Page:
The Good, the Bad, and the Ugly
By Safe Haven Volunteer Deborah Schwartz
Knowing I am vegan, many of my acquaintances talk about food they have made or purchased with some version of: “This is organic, free-range, local, humanely-raised, artisanal, and family-farmed … [beef, chicken, egg, milk, a.k.a. dead animal or animal fluid of choice].”
On the one hand, this kind of comment sounds hopeful to me. It means the speakers are conscious of the origin their food and, perhaps even a bit apologetic or defensive about their choices. At some level, they know the food on their plate was once a living animal and they have compassion for the sentient beings that they are now eating. They were willing to pay a bit more for their food in the belief that the extra money spent gave the dead animal a better life than the animal’s brethren on factory farms.
On the other hand, the flesh on my acquaintances’ plates is still from an animal who was killed way before living a natural lifespan. Even if the food is an animal fluid (aka “feminized protein” such as milk or eggs) from a cow, a goat, or a chicken, there are still the ethical questions:
- What happened to all the male babies with no economic value? (Up to 250 million baby male chicks are suffocated, ground-up alive, or killed in some other horrible way for the simple reason that they are male.)
- What kind of suffering occurred when babies were taken from mothers and when mothers’ bodies are no longer able to reproduce? (Mother cows wail, often for days, when their calves are taken from them; they have been known to jump over fences to get to their babies.)
- What happens to these mothers once their bodies are worn out and they are no longer able to produce milk or eggs?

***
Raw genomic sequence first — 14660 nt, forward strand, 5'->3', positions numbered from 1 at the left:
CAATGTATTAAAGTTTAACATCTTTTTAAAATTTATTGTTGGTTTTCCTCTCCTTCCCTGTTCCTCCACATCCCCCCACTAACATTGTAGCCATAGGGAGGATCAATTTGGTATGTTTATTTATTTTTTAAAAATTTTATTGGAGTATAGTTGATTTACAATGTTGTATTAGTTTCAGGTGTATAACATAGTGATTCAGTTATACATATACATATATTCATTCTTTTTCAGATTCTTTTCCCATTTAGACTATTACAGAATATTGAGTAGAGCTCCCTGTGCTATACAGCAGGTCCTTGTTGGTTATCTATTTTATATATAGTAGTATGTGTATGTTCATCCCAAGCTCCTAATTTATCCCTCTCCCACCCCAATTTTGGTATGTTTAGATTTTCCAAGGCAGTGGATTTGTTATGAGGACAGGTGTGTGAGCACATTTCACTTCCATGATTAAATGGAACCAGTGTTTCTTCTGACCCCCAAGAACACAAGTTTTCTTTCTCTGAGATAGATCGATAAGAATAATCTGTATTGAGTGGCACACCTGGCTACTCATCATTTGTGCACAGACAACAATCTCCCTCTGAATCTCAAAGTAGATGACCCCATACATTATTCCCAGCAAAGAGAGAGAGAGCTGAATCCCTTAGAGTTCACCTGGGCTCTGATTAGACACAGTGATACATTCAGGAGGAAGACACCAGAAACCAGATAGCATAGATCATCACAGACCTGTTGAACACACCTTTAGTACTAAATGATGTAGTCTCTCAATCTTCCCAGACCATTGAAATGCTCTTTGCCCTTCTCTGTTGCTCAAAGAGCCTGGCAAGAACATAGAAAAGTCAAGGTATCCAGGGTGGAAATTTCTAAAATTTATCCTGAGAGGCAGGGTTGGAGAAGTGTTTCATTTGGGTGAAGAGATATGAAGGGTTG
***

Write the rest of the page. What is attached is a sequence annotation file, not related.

Blogger James McWilliams has recently published a wonderful book, “The Modern Savage: Our Unthinking Decision to Eat Animals.” He describes many of today’s food writers, such as Michael Pollan and Mark Bittman, as writing eloquently about the value and sentience of farm animals but then concluding it is okay to eat animals as long as they are “organic, humanely-raised, local, artisanal, and family-farmed.” This is the “omnivore’s contradiction” – an apparent concern by economically-secure consumers for the welfare of animals. After paying a bit more for their food,these are consumers who picture happy animals frolicking in green pastures until facing that one, last, bad day of slaughter.
After visiting many small farms, reading backyard farmers’ blogs, and researching what actually happens to animals sold under these labels, McWilliams makes a convincing case that this is simply a marketing tactic to get higher prices. He writes:
- All animals used for food are slaughtered before the end of their natural lifespan (for example, chickens at 45 days rather than up to 30 years in their natural environment).
- These humanely raised animals are usually slaughtered at the same abattoirs as factory-raised animals, facing the same horrors.
- When humanely-raised animals are slaughtered in the backyard, the executioners’ blogger accounts show even more suffering from botched executions than from factory slaughter houses.
- These animals are still disfigured to keep their economic value high: castration without anesthesia, cutting off beaks and toes, nose rings, etc. Their imagined lives on happy farms with green pastures are not-so-carefree.
- The labels are meaningless and not enforced. A chicken can be called “free range” as long as it has access to the outdoors consisting of one small window in an enclosure containing thousands of birds.
It is difficult for me to read about the horrors that we inflict on animals. While McWilliams is a clear, poetic and sometimes amusing writer, there is no disguising the truth of what we do to animals we kill for food. I am glad he is shining a spotlight on practices that come disguised in lovely words to hide the horrors.